The Internet is so much a part of our lives these days it can come as a surprise to learn how much Internet freedom is at threat around the world. Fortunately, Internet freedom received a major boost at UNESCO last week, thanks to the efforts of the United States and other likeminded participants at the first review meeting of the "World Summit on Information Society" (WSIS), called WSIS+10.
As U.S. Ambassador to UNESCO, I joined Assistant Secretary for International Organization Affairs Esther Brimmer to lead the U.S. delegation at UNESCO's WSIS+10. This review meeting brought together governments, private companies, civil society groups and individual experts to discuss a whole range of Internet-related issues, from cyber-security to e-learning, and press freedom to e-business. The United States was well-represented across all these categories, with participation by the U.S. government; companies such as Verizon, the Walt Disney Company, Google, and PayPal; non-governmental organizations such as the Center for Democracy and Technology; and academics from U.S. universities.
UNESCO's WSIS review meeting was successful for three reasons. First, it helped heal some of the divisions that crystallized during the World Conference on International Telecommunications (WCIT) last year. The same countries that diverged at WCIT were able to converge at UNESCO and agree by consensus to a Final Statement.
Second, the UNESCO meeting reaffirmed the importance of a "multi-stakeholder" approach to Internet policymaking, which is based on the principle that Internet-related issues must be addressed through dialogue and cooperation between all stakeholders, not just governments. The WCIT conference raised concerns that enthusiasm for the multi-stakeholder model was waning in certain corners, but the UNESCO meeting showed that "multi-stakeholderism" is alive and well. AT&T called UNESCO the "shining example" of the multi-stakeholder approach, because of efforts to make the WSIS review meeting as open and inclusive as possible. Also critical was the emphasis placed on this model in the meeting's Final Statement, which calls multi-stakeholder processes "an essential and unique approach" to addressing information and knowledge society issues.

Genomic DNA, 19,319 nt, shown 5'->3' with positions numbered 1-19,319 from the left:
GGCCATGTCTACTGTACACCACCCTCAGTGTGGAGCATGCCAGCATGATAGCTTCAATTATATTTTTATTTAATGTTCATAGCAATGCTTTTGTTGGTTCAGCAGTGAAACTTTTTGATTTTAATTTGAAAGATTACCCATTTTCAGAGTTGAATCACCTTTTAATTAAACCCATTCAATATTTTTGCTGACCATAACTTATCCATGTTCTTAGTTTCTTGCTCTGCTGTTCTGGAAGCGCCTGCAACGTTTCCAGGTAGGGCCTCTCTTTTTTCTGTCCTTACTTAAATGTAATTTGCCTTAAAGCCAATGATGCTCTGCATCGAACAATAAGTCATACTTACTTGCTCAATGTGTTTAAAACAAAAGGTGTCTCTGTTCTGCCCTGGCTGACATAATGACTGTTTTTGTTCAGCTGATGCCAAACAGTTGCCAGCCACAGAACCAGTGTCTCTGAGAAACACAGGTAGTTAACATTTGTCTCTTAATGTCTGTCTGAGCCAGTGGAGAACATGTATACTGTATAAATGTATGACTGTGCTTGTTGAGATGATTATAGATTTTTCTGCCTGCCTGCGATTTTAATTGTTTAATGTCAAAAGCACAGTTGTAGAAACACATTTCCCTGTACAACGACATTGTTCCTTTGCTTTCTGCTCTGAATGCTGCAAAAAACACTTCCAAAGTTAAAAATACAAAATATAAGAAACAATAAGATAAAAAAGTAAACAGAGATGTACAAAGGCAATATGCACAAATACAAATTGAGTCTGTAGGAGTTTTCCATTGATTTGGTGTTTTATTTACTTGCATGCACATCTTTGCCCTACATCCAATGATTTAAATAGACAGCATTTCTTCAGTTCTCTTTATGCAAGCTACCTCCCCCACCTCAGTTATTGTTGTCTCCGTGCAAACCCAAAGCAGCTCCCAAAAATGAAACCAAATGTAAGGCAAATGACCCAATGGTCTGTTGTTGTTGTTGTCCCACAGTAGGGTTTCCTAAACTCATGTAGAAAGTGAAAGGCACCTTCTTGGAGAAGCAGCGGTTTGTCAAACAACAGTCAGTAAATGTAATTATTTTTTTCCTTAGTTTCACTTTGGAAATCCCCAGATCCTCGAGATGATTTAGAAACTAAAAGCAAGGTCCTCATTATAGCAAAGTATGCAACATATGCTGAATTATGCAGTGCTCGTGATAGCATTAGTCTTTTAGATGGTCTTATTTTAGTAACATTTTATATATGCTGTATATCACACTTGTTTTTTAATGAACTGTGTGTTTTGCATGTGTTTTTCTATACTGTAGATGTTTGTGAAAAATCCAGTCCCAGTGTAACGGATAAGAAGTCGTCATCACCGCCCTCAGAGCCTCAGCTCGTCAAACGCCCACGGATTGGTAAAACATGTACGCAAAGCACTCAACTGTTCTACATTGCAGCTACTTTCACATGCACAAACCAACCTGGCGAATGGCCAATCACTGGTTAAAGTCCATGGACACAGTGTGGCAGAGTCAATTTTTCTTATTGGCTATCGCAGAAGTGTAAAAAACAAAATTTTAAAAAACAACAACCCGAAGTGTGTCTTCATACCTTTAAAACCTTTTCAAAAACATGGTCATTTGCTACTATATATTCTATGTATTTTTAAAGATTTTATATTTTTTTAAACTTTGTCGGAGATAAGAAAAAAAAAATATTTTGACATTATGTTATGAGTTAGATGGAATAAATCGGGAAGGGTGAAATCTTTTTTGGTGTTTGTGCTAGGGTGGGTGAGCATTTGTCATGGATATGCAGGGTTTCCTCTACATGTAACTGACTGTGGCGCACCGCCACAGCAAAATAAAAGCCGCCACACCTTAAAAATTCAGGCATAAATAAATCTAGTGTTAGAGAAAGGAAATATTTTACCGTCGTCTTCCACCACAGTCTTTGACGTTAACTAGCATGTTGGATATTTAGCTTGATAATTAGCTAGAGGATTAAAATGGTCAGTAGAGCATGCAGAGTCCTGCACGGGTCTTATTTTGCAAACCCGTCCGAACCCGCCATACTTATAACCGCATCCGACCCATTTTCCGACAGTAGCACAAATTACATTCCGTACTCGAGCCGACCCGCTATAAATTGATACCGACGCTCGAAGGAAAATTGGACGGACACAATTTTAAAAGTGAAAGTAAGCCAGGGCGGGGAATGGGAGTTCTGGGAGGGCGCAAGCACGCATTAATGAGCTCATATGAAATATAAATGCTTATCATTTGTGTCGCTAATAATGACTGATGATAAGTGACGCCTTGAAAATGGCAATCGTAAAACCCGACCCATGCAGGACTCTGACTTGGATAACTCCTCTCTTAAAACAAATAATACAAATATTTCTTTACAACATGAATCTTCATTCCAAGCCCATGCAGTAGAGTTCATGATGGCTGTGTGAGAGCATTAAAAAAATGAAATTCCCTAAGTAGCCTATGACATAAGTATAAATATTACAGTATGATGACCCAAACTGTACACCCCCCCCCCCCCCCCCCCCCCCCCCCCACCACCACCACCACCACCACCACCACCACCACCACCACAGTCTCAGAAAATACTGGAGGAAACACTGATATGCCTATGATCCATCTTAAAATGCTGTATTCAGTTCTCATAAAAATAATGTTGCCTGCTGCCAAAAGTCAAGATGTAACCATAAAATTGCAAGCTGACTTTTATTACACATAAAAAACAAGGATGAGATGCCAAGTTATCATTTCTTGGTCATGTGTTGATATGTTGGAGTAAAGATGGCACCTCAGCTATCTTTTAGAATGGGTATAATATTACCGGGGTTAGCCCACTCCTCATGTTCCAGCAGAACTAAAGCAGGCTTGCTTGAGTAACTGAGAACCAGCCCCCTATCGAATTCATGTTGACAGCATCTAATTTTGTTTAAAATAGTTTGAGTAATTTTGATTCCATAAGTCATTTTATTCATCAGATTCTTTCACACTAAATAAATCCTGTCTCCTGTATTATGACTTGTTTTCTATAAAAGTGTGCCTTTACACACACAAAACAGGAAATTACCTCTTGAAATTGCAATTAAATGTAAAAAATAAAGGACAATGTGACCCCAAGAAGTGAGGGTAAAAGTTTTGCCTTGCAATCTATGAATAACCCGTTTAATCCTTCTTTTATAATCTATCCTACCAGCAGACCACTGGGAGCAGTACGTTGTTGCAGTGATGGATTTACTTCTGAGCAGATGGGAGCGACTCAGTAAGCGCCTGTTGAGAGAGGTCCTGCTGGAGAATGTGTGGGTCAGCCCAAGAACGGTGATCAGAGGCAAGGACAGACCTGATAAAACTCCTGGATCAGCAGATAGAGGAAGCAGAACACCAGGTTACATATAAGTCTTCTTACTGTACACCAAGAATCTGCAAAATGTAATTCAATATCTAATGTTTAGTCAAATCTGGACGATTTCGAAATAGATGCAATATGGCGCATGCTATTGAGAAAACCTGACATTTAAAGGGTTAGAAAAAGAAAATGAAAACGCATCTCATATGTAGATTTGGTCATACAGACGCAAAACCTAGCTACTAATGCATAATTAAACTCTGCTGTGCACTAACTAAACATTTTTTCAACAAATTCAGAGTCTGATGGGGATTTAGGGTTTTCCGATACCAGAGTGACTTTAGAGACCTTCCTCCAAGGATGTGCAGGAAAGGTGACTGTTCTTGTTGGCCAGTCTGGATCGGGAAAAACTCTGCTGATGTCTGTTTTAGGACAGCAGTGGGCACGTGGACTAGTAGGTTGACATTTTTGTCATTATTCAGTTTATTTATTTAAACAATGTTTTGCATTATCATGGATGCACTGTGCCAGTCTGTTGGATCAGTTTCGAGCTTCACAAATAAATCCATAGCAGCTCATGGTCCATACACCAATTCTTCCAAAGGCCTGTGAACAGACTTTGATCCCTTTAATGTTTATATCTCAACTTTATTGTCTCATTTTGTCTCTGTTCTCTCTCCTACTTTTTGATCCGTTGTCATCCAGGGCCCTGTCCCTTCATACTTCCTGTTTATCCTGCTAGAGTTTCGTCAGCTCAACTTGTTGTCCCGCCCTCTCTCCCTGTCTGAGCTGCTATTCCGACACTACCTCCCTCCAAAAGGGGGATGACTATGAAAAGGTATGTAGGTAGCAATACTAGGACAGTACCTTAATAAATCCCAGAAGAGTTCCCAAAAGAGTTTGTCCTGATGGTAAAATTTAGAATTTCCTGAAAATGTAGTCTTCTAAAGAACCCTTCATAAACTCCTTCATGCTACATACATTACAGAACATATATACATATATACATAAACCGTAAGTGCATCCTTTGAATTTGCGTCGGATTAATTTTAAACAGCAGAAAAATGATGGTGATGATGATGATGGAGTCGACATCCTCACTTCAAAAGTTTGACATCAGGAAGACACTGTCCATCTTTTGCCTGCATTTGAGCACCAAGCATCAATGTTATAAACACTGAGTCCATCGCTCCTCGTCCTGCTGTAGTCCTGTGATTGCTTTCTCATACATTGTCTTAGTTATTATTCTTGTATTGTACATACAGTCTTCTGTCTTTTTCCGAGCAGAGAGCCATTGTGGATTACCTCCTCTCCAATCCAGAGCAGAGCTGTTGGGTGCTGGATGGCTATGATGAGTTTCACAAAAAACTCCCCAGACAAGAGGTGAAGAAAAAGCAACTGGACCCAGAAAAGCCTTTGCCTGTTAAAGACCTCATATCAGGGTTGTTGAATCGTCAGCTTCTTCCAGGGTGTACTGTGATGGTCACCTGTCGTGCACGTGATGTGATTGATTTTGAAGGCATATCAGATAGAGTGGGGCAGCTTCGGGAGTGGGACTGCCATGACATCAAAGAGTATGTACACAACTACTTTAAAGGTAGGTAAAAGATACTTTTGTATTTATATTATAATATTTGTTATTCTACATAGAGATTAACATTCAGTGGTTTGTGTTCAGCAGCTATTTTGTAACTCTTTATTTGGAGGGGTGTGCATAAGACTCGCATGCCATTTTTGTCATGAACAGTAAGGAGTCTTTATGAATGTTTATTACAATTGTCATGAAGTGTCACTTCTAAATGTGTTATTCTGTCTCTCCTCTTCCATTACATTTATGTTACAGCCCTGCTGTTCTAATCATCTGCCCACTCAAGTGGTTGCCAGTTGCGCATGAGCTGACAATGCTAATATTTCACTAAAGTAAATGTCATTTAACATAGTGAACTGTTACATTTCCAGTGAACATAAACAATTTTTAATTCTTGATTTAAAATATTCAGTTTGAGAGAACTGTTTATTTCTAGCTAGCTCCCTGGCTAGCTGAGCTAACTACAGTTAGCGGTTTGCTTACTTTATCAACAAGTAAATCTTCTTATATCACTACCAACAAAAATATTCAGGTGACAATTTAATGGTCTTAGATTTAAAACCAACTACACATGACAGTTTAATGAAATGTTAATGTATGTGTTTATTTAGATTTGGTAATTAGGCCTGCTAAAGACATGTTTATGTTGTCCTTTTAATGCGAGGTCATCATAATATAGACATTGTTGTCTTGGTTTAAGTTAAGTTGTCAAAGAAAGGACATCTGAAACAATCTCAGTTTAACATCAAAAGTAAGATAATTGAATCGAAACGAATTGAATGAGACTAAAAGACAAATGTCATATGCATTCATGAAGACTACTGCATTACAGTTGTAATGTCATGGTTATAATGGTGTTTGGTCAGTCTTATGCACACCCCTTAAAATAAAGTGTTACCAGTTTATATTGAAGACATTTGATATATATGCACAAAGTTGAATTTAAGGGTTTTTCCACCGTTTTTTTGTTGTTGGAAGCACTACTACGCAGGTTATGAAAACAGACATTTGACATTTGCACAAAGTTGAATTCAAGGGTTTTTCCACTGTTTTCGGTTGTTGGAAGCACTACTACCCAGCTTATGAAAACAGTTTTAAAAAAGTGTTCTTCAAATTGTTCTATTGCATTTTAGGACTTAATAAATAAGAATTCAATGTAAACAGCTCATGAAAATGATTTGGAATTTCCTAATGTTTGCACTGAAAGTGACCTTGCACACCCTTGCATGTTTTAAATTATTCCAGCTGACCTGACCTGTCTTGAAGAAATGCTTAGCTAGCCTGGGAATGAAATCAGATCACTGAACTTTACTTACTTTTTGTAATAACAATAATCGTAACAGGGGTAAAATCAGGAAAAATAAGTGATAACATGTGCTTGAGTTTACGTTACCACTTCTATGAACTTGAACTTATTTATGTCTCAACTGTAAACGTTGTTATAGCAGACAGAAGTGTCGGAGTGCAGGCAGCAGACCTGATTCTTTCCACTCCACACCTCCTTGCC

Finally, the UNESCO meeting addressed a central concern that freedom of expression will suffer as certain countries tighten their control over the Internet and hide behind legitimate issues, such as cybersecurity, to try to justify their repression. UNESCO has vigorously opposed such attempts, prompting Google to call it a "steadfast ally in the battle to keep the Internet free and open." With support from the United States and other participants, UNESCO won an unequivocal victory on this issue during the WSIS review meeting. The meeting's Final Statement highlights freedom of expression several times and states plainly that "freedom of expression off-line applies online."
In short, UNESCO sent a clear and resounding message at WSIS: keep the Internet free and open.